The recent Dollars to the Classroom report from the Indiana Office of Management and Budget brings to mind Mark Twain’s oft-quoted line about “lies, damned lies and statistics.” Not that the report is dishonest – but gleaning truth from its hundreds of pages is no easy task.
Key points, according to Indiana OMB director Ryan Kitchell, include that Indiana schools spent only 57.8 percent of their dollars “in the classroom” in 2008-09, and that this figure “continues to trail the U.S. average by 5 percentage points.”
But calculations of how much is spent in the classroom can vary dramatically, depending on how spending is recorded and categorized. And the comparison of Indiana with the national average isn’t quite the apples-to-apples comparison that Kitchell implies.
Indiana’s Dollars to the Classroom reports grew out of a nationwide push a few years ago, led by the CEO of online sales company Overstock.com and endorsed by columnist George Will and other prominent conservatives, to force public schools to spend 65 percent of their budgets on instruction. Several states adopted the requirement. Gov. Mitch Daniels and some Indiana legislators flirted with the idea but settled for a law requiring annual reports to show whether schools were making progress in spending more money in the classroom.
The so-called 65 Percent Solution drew support from the belief that schools waste money on administrative overhead; that if they just managed their money better, we could keep taxes low and still generously fund education.
But Dollars to the Classroom shows that the Indiana’s schools spend only 4.4 percent of their money on central-office administration and just 4.3 percent on school administration – principals, assistant principals, office staff, etc. The big-ticket items for non-classroom spending are construction debt, building maintenance, transportation and food services.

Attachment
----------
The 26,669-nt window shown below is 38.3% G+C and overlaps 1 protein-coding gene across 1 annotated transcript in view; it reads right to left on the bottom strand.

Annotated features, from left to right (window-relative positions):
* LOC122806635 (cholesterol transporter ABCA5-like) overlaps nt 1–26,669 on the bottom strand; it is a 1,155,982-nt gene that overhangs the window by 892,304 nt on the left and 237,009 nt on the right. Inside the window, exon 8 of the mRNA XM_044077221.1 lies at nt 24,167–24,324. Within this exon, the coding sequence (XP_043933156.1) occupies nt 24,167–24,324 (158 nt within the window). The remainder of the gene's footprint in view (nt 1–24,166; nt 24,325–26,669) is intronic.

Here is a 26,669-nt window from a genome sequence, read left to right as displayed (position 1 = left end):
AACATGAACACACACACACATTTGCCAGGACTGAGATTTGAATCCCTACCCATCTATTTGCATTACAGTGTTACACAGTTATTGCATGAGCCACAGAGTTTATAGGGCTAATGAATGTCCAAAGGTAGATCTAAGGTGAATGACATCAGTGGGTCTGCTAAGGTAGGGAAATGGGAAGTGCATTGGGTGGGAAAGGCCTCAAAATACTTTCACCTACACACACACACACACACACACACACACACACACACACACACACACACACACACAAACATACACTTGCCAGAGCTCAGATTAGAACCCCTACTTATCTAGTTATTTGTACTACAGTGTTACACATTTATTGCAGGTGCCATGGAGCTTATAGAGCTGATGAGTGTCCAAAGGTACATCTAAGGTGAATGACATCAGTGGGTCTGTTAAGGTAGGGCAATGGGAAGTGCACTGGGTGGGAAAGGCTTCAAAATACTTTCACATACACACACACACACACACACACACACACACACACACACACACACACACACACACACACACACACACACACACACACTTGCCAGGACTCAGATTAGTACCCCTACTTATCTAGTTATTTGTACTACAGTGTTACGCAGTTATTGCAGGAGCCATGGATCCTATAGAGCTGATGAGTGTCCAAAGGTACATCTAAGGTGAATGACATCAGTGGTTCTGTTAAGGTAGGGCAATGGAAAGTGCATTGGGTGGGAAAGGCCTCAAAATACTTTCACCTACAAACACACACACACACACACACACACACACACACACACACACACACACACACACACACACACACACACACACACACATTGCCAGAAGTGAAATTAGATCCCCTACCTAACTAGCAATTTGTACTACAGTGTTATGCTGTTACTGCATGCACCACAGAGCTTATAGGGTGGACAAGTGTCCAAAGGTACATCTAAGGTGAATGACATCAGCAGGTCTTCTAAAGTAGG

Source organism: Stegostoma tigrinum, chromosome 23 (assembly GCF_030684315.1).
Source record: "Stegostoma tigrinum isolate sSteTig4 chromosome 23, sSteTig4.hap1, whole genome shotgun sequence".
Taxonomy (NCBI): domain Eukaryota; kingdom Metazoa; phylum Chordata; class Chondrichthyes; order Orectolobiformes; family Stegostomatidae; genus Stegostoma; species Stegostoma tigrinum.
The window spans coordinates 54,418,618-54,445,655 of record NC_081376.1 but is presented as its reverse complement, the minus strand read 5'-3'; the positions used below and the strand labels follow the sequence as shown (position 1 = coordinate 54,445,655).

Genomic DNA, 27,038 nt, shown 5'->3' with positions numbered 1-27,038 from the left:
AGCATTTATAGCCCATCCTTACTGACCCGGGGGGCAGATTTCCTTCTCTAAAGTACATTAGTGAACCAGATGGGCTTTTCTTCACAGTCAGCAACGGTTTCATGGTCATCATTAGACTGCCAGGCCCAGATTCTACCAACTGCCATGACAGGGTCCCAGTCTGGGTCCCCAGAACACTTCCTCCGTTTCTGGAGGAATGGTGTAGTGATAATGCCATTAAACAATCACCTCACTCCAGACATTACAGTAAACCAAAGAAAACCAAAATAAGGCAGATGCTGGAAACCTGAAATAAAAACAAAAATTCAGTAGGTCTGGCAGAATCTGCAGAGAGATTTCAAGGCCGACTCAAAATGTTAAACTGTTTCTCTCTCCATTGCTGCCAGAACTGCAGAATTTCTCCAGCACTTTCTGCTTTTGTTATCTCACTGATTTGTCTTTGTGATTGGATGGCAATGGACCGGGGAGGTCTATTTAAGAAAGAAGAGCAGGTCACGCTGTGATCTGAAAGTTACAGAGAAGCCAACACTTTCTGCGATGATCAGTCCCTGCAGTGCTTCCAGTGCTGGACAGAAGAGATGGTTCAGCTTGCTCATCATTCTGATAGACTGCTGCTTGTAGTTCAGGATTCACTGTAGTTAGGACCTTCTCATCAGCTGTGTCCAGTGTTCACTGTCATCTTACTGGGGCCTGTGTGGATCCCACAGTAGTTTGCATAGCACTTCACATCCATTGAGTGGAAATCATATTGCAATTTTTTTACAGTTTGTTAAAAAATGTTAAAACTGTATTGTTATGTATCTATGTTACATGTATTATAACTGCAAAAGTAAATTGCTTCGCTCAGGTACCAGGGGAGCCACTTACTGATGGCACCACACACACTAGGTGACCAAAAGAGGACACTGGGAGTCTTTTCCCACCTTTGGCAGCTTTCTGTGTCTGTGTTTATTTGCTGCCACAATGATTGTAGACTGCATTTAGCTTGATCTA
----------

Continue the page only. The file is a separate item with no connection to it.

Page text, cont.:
As the report points out, if you look only at operating costs – excluding building costs and capital expenses – Indiana schools spend 72 percent “in the classroom.”
Furthermore, skeptics have cited studies that found no correlation between student performance and the percent of school funding spent in the classroom. Arguably, effective schools require effective leaders, along with reliable systems for getting kids to and from school and keeping them fed.
Even so, when this year’s Dollars to the Classroom came out, I asked OMB staff how they determined that Indiana spends 5 percentage points less in the classroom than the national average, given that Indiana and the U.S. Department of Education use different categories for tracking spending. Amy Angelopoulos, a budget analyst with the State Budget Agency, explained:
You start with school spending data from the National Center on Education Statistics (Table 5, page 13); then you adjust Indiana’s figures to make them comparable. You subtract the costs of adult education, property and other “nonoperational” factors from Indiana’s total spending, because they aren’t included in the federal data. You also deduct school administration costs from Indiana’s “classroom” spending, because the feds don’t consider school administration to be “instruction.”
Using the federal government’s approach produces a different set of percentages than the state formula used in the Dollars to the Classroom report. The result: Indiana spent 66.4 percent on instruction, instruction-related and student support costs ( i.e., “in the classroom”) and the national average was 71.2 percent — a difference of 4.8 percentage points.
Except that the national data in the NCES document are for 2007-08, a year earlier than the Indiana Dollars to the Classroom data. And the same federal figures show that in 2007-08 Indiana spent 69.1 percent on instruction, instruction-related and student support costs. That’s just 2.1 points shy of the national average, not the 5-point spread that the Indiana report claims.
Angelopoulos said it will probably be almost a year before the NCES data for 2008-09 are available. By then, Dollars to the Classroom for 2009-10 will likely be out, and we can compare apples to oranges once again.